Will back hair ever be sexy?
To wax or not to wax? Since the dawn of Veet, women have been so preoccupied with this question that we seem to have missed out on another grooming battle altogether - the war being waged on men's back hair.
"All other once-taboo forms of body hair now have their partisans, from pubes and armpits to feet and faces ... But there has been no such renaissance for back hair," writes Stern.
Could back have surpassed chest and pubic as the most political of body hairs? As opposed to the other two's polarising nature, back hair is almost universally maligned.
Google beauty blogs and fitness forums and it's treated with blanket derision, despised by those of us who've grown up post-1979. GQ has even pinpointed it as the only type of body hair that is "never sexy".
Women tend to tolerate back fuzz on the men they love (and they're ambivalent about waxing it off), but rarely is it ever a preference. Though men have generally gotten carte blanche in the personal grooming department, this particular type of body hair may actually be cause to blush.
Just as us ladies have been pressured to hide our shameful, sub-beautiful physicality at the start of every summer, men have been waxing, lasering and shaving behind closed doors to conform to this rigid beauty standard thrust upon them.
Of course, it wasn't always like this. Think back to the free-wheeling '70s, when your dad would walk around the house sporting tighty-whities and a dark, thick, velvety man-pelt until your mum told him to put on a shirt.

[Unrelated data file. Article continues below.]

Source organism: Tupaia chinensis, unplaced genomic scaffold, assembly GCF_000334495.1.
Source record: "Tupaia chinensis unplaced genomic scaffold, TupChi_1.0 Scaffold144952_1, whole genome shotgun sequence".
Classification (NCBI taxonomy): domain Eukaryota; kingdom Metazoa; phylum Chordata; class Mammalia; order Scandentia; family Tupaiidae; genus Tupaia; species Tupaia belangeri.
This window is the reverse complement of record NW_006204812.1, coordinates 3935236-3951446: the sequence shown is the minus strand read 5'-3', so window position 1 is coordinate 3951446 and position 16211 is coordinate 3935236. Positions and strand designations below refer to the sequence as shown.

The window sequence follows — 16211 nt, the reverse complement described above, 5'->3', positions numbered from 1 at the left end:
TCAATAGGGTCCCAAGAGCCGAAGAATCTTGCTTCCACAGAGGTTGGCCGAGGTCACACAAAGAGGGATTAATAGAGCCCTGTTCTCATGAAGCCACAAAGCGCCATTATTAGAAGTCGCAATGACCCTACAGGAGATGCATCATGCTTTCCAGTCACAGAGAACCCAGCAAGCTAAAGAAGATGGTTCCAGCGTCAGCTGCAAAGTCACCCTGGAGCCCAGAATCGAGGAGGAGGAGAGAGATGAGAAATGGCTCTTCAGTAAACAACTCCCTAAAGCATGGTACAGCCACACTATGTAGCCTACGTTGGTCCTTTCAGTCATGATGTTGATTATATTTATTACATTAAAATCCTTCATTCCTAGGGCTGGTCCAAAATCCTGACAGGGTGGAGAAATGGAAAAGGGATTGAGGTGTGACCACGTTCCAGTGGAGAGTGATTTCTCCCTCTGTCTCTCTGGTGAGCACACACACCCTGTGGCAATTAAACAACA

The decades-long back-hair backlash began sometime in between Burt Reynold's Cosmo centrefold and Roger Moore's James Bond to Daniel Craig's, when Hollywood and glossy magazines colluded to convince us that a hair-free back and smattering on the torso was the only acceptable combination.
Cue a cavalcade of leading men with fuzz that magically ended at their clavicle. As Nick Offerman explained in an interview in 2010, "I'm very hairy, and men in film and TV are no longer allowed to be hairy."
Yet the tides they may be turning. A revolution is quietly brewing.
Vulture's Jesse David Fox recently praised "back-hair pioneer" Seth Rogen for bucking the wax trend. And Sassy's Marjorie Ingall has waxed lyrical about her love for male body hair, calling it "primal, manly, sexual".
Why do so many grown women continue to quiver at the sight of male fuzz? Do we associate it with a gentler man more in tune with his feminine side? As Ingall ponders, could our preference for smoothness - however artificial - say something about our growing economic power and the mainstreaming of feminism?
Connecting our distaste for back hair with the mainstreaming of feminism does seem a bit dubious, but it's nonetheless refreshing to hear an opinion that deviates from the alleged ideal.
There's nothing particularly unhygienic about back hair. If anything, it's a visual, visceral indicator of amped-up testosterone levels and raw red-meat virility. And isn't it inherently sexier when a man or woman allows his or her body to be what it is and doesn't attempt to micromanage every inch?
That said, just because a man is naturally hairless doesn't make him any less of a man. You see, it's very hard to form a cohesive argument in support of any one aesthetic preference, which is why we ought to curb the arguments altogether.
Those with back hair are figuratively born with it. As you grow older, the stray strands that start to turn up on your pillow seemingly move southward, implanting themselves into your back. You can't fight the genetic code so you may as well embrace it.
We women - whose pins and 'pits face the prospect of environmentally devastating deforestation on the regular - support your cause.
At the end of the day, it's about body tolerance and accepting what you're born with - even if what you're born with earns you a few side-eye glances at the local swimming hole.
- Daily Life